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Current Dam and Levee Infrastructure, Management, and Governance TABLE 3.3 Dam Safety Governance-Related Guidelines and Standards Responsible Agency Publication Scope Interagency Committee on Dam FEMA 93: Federal Guidelines Federal agency owners; addresses Safety for Dam Safety, (FEMA, management practices; no 2004c; reprinted from 1979) technical standards Federal Emergency Federal guidelines for dam Technical guidelines that augment Management Agency safety: FEMA 93 and create a big-picture framework for state dam safety FEMA 64: Emergency Action programs Planning for Dam Owners (FEMA, 1998) FEMA 333: Hazard Potential Classification System for Dams (FEMA, 2004b) FEMA 65: Earthquake Analysis and Design of Dams (FEMA, 2005) FEMA 94: Selecting and Accommodating Inflow Design Floods for Dams (FEMA, 2004d) FEMA 148: Glossary of Terms ( FEMA, 2004a) Federal Energy Regulatory Chapter 14: Engineering Dam Safety Performance Commission Guidelines updated July 1, Monitoring Program and Potential 2005 (FERC, 2005) Failure Modes Analysis U.S. Army Corps of Engineers ER 1100-2-1156, Safety of New Policy on application of risk Dams—Policy and Procedure and portfolio methods to dam (USACE, 2011b) safety throughout USACE Bureau of Reclamation Dam Safety Risk Analysis Best Summary of best practices in Practices Training Manual spectrum of technical subjects (USBR, 2011a) relevant to dam safety; collaborative with USACE 69

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DAM AND LEVEE SAFETY AND COMMMUNITY RESILIENCE Federal Dam Safety Portfolio Risk Management Process U.S. Army Corps of Engineers U.S. Bureau of Reclamation Federal Energy Regulatory Commission DSAC Classification Routine Implement Risk Inspections Management Normal O&M Measures Monitoring Ongoing For All Dam Safety Dams Modification Study Intermediate Additional including Risk Inspections Issues Assessment Periodic DSAC Classification, Inspection and Decision about Tolerable Risk Risks, Update IRRM Assessment Does the Incident or Issue Incident or Inspection Finding Trigger Evaluation Special Yes DSAC Review and IRRM? including Risk Inspection Assessment No FIGURE 3.4 Schematic of emerging Federal Dam Safety Portfolio Risk Management Process. Green boxes represent routine dam safety processes executed under the federal dam safety guidelines (outer loop) or nonroutine safety processes (inner loop). For any process, “yes” indicates further effort and an- Figure 3.5 other decision; “no” indicates return to routine activities. Scrutiny of a potential problem (yellow diamond) triggers a nonroutine process, and a decision made regarding if and what actions are necessary, and if actions taken have been sufficient. DSAC (Dam Safety Action Classification) depicts the degree of urgency of safety-related actions. IRRMs (Interim Risk Reduction Measures) are formulated and undertaken for dams not considered tolerably safe until more permanent remediation measures are implemented. SOURCE: USACE (2011b). 70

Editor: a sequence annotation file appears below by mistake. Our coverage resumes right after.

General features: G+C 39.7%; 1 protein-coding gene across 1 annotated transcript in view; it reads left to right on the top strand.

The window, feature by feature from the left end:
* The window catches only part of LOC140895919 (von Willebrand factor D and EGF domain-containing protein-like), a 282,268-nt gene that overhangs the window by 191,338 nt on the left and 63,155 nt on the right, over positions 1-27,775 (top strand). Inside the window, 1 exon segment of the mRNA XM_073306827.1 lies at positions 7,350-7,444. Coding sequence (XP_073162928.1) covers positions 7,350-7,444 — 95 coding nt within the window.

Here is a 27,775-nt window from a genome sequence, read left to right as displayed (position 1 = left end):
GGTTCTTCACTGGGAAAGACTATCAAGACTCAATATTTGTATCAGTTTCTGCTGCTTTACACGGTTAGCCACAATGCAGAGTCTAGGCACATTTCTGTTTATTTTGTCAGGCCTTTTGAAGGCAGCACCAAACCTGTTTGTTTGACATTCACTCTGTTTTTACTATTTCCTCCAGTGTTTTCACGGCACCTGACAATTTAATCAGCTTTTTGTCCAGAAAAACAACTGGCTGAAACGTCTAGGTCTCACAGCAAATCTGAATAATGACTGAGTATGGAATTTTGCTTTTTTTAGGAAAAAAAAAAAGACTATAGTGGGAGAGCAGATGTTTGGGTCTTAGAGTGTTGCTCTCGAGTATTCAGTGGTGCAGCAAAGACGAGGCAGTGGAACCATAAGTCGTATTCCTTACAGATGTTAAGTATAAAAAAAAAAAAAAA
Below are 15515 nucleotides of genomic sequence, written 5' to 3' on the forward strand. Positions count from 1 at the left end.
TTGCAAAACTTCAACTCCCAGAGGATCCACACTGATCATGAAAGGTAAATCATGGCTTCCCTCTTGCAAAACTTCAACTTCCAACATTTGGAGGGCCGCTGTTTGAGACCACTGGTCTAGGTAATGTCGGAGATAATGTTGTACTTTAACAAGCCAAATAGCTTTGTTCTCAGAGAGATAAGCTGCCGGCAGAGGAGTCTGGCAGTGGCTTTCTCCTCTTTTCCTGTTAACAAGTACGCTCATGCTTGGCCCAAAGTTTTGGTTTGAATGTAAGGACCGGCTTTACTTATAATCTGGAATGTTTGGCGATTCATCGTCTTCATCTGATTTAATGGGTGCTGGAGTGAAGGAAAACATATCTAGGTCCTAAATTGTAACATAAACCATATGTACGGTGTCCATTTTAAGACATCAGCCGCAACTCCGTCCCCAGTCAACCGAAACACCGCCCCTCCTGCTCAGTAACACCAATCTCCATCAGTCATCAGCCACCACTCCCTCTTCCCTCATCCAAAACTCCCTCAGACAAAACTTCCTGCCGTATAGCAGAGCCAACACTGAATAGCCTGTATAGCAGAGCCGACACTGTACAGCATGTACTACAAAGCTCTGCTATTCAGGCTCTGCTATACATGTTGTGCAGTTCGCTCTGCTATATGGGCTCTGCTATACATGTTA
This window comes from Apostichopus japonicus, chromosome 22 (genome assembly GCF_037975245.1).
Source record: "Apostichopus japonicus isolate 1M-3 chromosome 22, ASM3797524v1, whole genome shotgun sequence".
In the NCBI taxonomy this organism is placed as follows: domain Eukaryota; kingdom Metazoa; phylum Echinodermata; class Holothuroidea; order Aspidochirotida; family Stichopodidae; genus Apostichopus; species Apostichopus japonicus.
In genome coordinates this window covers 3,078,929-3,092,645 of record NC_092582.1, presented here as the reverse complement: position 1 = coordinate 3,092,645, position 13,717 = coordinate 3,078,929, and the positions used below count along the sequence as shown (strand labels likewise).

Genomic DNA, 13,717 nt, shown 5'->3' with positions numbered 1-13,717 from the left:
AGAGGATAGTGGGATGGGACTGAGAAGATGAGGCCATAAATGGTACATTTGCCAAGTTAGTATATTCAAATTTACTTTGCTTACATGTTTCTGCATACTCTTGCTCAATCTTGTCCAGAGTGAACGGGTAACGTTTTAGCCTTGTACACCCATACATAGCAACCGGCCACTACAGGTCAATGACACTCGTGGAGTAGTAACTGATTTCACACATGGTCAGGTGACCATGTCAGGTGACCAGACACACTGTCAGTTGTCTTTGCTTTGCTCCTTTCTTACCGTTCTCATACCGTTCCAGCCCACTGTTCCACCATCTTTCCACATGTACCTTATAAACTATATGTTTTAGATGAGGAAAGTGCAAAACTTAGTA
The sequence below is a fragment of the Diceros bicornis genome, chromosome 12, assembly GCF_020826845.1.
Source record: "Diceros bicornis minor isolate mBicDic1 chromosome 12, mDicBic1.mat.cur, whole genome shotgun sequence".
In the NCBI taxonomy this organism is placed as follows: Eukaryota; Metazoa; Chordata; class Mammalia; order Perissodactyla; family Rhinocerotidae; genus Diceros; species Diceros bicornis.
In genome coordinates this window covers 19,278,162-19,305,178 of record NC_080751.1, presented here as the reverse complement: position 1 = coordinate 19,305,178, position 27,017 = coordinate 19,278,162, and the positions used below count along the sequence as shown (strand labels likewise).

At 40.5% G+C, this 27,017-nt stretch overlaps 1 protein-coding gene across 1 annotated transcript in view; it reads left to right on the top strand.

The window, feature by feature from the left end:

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Current Dam and Levee Infrastructure, Management, and Governance Defining legislation is emerging only recently, and is limited to the requirement to create a National Committee on Levee Safety and a proposal for a national levee safety program. Levee safety has been a concern for most of the last century, but other than individual federal-agency programs and state-level initiatives, efforts have been ad hoc. Although intended only to be a requirement for the NFIP,21 the NFIP 100-year flood—rather than hydrograph shape and duration—has become a de facto national standard. The 100-year water elevation now serves as a baseline for many levee applications. The 2005 authorization of the NLD and the 2007 Water Resources Development/ National Levee Safety Act have placed levee safety in phase with where dam safety was in the 1980s.22 These steps constitute an initial legal and policy scaffold from which levee safety can be designed and constructed into a nationally consistent and rigorous effort (given the appropriate attention and resources). It will be crucial to bring diverse com- munity members and stakeholders together to create a uniform structure for management and technical decision making. An important development will be the application of risk assessment.23 The NCLS (2009) has submitted a report and recommendations for policy and organization for a national levee safety program, but its recommendations remain under consideration (as of this writing). The current Economic and Environmental Principles and Guidelines for Water and Related Land Resources Implementation Studies (P&G) are the fundamental policies that govern how federal agencies evaluate proposed water resource development projects, emphasizing national economic benefits as the primary criterion for project justification ( WRC, 1983). The secretary of the Army was tasked with updating the P&G under the Water Resources Development Act (WRDA) of 2007.24 The Obama Administration is expanding the scope of the P&G to include all federal water resources agencies.25 Major responsibilities in levee safety rest with FEMA and USACE and in some cases with the states. FEMA administers the NFIP, through which it defines its responsibilities related to levees, particularly regarding levee accreditation and mapping areas protected by levees. FEMA is examining the impact of levee mapping on the NFIP, initiatives such as the Map Modernization program26 (which, among other things, establishes criteria for levee accreditation), and is examining risk-based approaches. FEMA also cochairs the National Committee on Levee Safety. USACE is responsible for the 14,700 miles of levees it has constructed, operates, and maintains, as well as levees it has constructed but are oper- ated and maintained by others, and levees included in the Rehabilitation and Inspection See a www.fema.gov/business/nfip/. 21 See 140.194.146.135/LeveeSafety/Documents/timeline.pdf. 22 Some states are developing new flood hazard criteria. California, for example, has a draft standard in place for using 23 the 200-year return-period peak flood as its design criterion for urban and urbanizing areas (CA DWR, 2012b). See www.gpo.gov/fdsys/pkg/PLAW-110publ114/content-detail.html. 24 See www.whitehouse.gov/administration/eop/ceq/initiatives/PandG. 25 See www.fema.gov/plan/prevent/fhm/mm_main.shtm (accessed February 8, 2012). 26 71